Guilty as charged

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On the 25th of January 1888, Thomas Stentiford of Rack Street, Exeter was arrested by Detective Sergeant John Dymond on a magistrate's warrant. The charge was that he had neglected to maintain his wife and children whereby they had, under the Poor Law,  become chargeable to the Exeter Union.

Preston Street, Exeter in 1896

Preston Street, Exeter in 1896. The turning into Rack Street can be seen on the left. This area housed the very poorest people of Exeter

Courtesy of Peter Thomas


Thomas was taken to the Police Station in nearby Waterbeer Street where details of his arrest were recorded in a great ledger - one of Exeter's Police Charge Books which still exist today.

He was searched and found to be in possession of a small purse containing a single coin - a florin - equivalent to 24p today. This was formally taken into the possession of Detective Dymond. He had nothing else - no pipe or tobacco or any of the objects commonly found in the pockets of a working man - just this single coin in a little purse.

Later that day, he was taken before a Magistrate - Joseph Thomas Wilcox - and sentenced to one month's hard labour. The treadmill, picking oakum and stone-breaking were common activities proscribed for prisoners sentenced to hard labour.  No money was earned by the prisoner during the sentence and it is  very difficult to see how such a sentence was useful in contributing to the support of Thomas's family.


The hand crank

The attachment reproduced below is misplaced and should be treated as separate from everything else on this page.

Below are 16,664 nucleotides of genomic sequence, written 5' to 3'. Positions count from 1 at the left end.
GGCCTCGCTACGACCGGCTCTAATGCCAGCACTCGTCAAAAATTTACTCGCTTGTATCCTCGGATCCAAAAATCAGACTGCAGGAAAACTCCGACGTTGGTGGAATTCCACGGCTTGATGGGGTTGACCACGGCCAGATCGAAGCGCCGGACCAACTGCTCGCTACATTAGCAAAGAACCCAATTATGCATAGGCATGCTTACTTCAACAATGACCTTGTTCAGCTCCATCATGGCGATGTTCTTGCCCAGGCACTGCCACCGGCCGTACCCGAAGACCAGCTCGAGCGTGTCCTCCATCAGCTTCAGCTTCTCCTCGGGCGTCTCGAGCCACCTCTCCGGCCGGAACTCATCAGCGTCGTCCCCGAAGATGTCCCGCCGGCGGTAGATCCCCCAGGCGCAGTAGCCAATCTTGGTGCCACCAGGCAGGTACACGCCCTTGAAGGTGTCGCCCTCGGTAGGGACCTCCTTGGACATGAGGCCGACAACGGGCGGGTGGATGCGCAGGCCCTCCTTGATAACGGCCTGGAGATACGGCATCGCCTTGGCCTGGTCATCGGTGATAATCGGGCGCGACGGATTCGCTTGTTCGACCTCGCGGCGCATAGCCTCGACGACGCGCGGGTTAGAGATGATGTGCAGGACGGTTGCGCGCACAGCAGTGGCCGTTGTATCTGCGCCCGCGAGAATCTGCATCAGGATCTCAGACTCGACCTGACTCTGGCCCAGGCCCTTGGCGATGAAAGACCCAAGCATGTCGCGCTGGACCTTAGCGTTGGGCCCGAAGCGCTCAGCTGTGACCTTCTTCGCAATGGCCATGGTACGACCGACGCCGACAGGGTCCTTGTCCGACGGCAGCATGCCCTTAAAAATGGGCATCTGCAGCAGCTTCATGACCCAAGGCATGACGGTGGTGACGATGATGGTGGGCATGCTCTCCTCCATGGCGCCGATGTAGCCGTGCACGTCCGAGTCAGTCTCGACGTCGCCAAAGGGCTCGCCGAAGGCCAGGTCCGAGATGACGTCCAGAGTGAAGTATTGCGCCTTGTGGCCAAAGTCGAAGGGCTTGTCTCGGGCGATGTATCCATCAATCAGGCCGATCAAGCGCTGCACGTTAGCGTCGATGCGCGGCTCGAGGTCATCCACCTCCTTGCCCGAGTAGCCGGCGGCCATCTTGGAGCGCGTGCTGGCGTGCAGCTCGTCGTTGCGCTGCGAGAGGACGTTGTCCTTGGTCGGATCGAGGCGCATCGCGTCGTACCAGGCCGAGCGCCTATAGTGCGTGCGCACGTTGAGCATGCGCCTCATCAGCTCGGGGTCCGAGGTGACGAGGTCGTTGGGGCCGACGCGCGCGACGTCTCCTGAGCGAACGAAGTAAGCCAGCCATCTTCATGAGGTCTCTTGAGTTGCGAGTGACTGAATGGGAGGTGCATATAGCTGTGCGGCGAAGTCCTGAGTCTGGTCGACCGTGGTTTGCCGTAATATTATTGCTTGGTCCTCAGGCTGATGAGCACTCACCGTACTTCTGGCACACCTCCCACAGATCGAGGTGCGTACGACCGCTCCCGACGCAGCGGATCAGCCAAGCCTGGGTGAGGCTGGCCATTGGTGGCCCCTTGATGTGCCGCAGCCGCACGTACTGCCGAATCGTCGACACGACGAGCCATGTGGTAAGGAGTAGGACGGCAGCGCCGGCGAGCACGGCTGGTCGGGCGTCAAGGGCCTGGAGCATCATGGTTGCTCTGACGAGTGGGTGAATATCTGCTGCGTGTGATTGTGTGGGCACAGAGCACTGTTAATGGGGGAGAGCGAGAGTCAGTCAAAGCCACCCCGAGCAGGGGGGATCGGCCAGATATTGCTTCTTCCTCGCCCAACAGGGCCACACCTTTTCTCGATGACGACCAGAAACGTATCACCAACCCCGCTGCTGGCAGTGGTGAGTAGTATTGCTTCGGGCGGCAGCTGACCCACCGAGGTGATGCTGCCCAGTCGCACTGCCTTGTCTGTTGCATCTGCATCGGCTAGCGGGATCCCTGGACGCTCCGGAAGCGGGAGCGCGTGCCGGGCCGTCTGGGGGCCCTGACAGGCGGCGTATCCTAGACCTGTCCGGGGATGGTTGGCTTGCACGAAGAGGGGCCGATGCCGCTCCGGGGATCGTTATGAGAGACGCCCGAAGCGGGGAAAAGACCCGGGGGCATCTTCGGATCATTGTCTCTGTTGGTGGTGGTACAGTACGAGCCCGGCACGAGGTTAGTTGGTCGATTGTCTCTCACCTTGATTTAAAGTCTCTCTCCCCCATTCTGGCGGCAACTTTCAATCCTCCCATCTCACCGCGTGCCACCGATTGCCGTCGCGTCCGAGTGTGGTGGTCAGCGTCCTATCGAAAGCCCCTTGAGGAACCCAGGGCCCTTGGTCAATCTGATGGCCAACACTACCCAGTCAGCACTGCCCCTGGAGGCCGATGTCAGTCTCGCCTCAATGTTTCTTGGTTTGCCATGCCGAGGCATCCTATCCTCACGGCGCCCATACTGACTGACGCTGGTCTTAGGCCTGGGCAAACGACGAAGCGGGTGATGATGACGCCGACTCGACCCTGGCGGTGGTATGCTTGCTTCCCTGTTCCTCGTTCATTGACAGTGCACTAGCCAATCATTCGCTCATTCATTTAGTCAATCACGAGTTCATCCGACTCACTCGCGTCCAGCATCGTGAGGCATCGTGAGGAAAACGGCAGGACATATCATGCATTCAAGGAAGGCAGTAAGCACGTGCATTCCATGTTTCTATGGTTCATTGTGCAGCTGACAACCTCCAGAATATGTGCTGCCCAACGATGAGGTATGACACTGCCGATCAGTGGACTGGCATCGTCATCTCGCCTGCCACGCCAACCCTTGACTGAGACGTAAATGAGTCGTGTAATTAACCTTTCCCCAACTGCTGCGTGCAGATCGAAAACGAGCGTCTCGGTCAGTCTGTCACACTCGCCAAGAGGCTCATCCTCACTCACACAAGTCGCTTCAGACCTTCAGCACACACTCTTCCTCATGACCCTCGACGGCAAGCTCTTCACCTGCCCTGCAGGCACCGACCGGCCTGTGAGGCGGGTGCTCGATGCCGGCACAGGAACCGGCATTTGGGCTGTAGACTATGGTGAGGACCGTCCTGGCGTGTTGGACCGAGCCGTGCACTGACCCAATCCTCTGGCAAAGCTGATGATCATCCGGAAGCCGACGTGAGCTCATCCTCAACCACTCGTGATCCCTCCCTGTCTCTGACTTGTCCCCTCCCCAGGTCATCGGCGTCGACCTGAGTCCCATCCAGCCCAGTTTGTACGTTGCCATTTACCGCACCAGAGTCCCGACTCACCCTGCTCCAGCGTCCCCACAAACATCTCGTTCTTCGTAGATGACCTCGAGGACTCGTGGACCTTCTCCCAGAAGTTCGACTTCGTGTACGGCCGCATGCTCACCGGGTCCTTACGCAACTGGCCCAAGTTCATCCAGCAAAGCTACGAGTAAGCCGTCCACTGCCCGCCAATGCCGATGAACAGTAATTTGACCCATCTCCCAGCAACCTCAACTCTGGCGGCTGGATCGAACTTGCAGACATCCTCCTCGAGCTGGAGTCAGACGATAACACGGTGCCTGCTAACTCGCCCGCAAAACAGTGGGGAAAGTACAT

The hand crank provided a repetitive and completely useless activity. Adults had to do 1,800 turns every hour for a minimum of 10 hours and juveniles slightly less. The crank could be adjusted by warders outside the cell if they felt the prisoner wasn't working hard enough.


Readers first met Thomas Stentiford in Issue 2 and may scarcely have noticed his existence. He was a son of William Stentiford and Elizabeth May of Chawleigh, six of whose twelve children died in childhood. Thomas must have been a tough little chap to survive a childhood passed in abject poverty.

He was born at the end of 1852 and baptised on 2 Jan 1853 at Chawleigh. In the summer of 1878 he met and married a local girl called Mary Jane Harris - in the 1881 census we can see that they had set up home in Horn Court in Chawleigh and that he called her "Jane". Sadly, just weeks after the census was taken, Mary Jane died at the age of 27 and Thomas became a widower.

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